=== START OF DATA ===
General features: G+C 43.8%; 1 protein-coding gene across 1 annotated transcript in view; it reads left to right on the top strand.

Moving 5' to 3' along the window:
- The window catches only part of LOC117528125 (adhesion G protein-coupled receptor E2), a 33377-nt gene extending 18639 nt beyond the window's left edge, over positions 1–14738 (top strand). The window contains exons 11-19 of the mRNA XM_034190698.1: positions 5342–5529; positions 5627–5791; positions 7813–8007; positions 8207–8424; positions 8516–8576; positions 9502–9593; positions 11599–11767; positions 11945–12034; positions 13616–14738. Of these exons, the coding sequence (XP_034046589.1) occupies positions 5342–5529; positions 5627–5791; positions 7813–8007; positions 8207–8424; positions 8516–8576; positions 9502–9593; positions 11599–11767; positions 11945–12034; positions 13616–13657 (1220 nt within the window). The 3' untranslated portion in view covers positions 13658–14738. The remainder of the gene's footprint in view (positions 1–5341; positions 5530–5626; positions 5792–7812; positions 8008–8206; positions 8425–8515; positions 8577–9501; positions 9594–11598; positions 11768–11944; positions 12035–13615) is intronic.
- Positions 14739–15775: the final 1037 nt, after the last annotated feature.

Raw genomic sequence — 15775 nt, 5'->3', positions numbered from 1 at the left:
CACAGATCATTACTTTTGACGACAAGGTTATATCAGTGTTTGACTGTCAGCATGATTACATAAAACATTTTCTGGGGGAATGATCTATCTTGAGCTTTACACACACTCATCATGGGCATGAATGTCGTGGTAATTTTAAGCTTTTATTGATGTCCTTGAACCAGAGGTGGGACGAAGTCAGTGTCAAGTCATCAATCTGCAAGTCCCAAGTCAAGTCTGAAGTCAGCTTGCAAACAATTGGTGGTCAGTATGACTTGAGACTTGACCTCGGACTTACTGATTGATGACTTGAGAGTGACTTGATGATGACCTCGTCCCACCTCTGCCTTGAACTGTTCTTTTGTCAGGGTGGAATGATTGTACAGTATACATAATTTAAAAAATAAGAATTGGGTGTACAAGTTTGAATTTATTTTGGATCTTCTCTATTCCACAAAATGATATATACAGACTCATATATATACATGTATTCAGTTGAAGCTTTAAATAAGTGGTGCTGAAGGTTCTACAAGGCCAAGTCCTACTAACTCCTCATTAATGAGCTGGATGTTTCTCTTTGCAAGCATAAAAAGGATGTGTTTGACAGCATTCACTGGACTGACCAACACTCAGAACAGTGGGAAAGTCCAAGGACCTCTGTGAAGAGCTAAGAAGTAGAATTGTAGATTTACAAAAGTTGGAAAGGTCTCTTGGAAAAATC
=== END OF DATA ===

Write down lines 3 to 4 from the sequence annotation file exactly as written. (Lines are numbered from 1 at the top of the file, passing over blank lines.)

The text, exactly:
- The window catches only part of LOC117528125 (adhesion G protein-coupled receptor E2), a 33377-nt gene extending 18639 nt beyond the window's left edge, over positions 1–14738 (top strand). The window contains exons 11-19 of the mRNA XM_034190698.1: positions 5342–5529; positions 5627–5791; positions 7813–8007; positions 8207–8424; positions 8516–8576; positions 9502–9593; positions 11599–11767; positions 11945–12034; positions 13616–14738. Of these exons, the coding sequence (XP_034046589.1) occupies positions 5342–5529; positions 5627–5791; positions 7813–8007; positions 8207–8424; positions 8516–8576; positions 9502–9593; positions 11599–11767; positions 11945–12034; positions 13616–13657 (1220 nt within the window). The 3' untranslated portion in view covers positions 13658–14738. The remainder of the gene's footprint in view (positions 1–5341; positions 5530–5626; positions 5792–7812; positions 8008–8206; positions 8425–8515; positions 8577–9501; positions 9594–11598; positions 11768–11944; positions 12035–13615) is intronic.
- Positions 14739–15775: the final 1037 nt, after the last annotated feature.